He wrote: “She captures a green ribbon and places sixth. The ride home is quiet as she sits in her riding gear, mysteriously humming. We tell her how well she did, how proud we are. She says nothing. Then, from the musical quiet in the back seat come two questions: ‘What was the name of the girl who won?’ and ‘What did she do to win.’”
“I was really upset,” Jessica Springsteen said recently. “I was very competitive at a young age.”
Her father, the rock ‘n’ roll and New Jersey icon who concluded his 14-month “Springsteen on Broadway” show at Walter Kerr Theater on Dec. 15, and her mother, an E Street Band member who sang on a couple of the numbers in the Broadway show, make every effort to see their daughter compete.
“They haven’t had much time off with their Broadway show, but they came to London this year,” Jessica Springsteen said. “Sometimes, events would line up with their tour destinations and if they had a few days off, they would come.
“We were once competing in Madrid, and by chance they had a huge concert there, so we all went. It’s nice that I still get to see them a lot.”
And what advice might the Boss — as her father, who has spent much of his life leading the E Street Band, is known — offer to his daughter?
“I think some people can feel pressure from their parents, but they’re just so supportive,” she said. “I think he’s grown to love show jumping. As nerve-racking as the sport can be, he actually finds it really relaxing. He loves to come and watch. It’s fun for him, and my mom is so into it as well.”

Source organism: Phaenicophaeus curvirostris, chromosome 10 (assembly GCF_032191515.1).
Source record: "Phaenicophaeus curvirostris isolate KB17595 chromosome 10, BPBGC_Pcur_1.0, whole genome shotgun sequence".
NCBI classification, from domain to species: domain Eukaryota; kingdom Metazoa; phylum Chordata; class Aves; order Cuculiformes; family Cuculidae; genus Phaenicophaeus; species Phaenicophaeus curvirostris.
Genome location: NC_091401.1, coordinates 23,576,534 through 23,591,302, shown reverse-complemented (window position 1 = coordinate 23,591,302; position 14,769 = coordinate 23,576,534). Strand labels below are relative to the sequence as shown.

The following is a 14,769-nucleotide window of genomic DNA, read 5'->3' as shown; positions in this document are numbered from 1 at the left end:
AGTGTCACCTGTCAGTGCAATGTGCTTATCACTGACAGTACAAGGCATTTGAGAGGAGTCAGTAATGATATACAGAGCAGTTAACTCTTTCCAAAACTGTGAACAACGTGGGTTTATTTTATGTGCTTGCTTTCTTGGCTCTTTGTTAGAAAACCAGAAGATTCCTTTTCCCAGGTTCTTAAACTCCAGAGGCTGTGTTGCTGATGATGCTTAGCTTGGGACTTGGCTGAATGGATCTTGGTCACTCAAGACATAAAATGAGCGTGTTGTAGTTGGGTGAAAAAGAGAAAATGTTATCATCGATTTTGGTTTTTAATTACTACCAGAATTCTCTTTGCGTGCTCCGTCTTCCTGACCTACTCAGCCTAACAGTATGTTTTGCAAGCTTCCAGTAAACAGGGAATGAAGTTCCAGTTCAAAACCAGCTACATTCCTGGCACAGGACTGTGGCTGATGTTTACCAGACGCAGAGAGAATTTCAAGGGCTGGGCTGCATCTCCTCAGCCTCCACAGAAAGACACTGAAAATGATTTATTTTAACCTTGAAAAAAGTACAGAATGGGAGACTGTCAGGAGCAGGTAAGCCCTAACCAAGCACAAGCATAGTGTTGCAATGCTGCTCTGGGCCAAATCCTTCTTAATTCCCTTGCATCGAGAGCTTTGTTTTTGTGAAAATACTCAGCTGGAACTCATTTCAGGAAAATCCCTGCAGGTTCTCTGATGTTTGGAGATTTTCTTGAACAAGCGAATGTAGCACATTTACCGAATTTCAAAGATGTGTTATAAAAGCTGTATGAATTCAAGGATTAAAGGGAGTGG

She said her father, who has electrified fans with his high-energy, marathon rock concerts for decades, is a soothing presence for her after a tough day of competition.
“He is always just so relaxed — I could think I’ve had the worst round, and he is just so calm at all times,” she said. “Things can be going so bad and he’s like, ‘No, no girl, everything will be fine.’ ”
Springsteen divides her time training between Eschweiler, Germany, and Wellington, Fla., where she has four horses at Rushy Marsh Farm. When she is in New Jersey, she enjoys leisurely rides with the family at their 300-acre Stone Hill Farm. Before visiting for the Christmas holidays, her previous visit had followed a November competition in Doha, Qatar.
“We all went out for a ride — it’s so beautiful in the fall with all the leaves changing, and we have some really nice trails,” she said. “It’s nice to ride for fun when you’re used to competing under such pressure.”
In his memoir, Bruce Springsteen recalled learning to ride on the farm, often being tossed off, until finding two easygoing horses — Cadillac Jack and Cal — who would respond to his unskilled commands.
“Those were my dad’s two horses — I was so little, but I remember that he loved riding Cal,” Jessica Springsteen said.
She said her parents had retained their horseback skills and joy of riding.
“Both of them have such an amazing feel on a horse,” she said. “They’ve been doing it for so long and have a real nice, natural feel, which is nice to see.”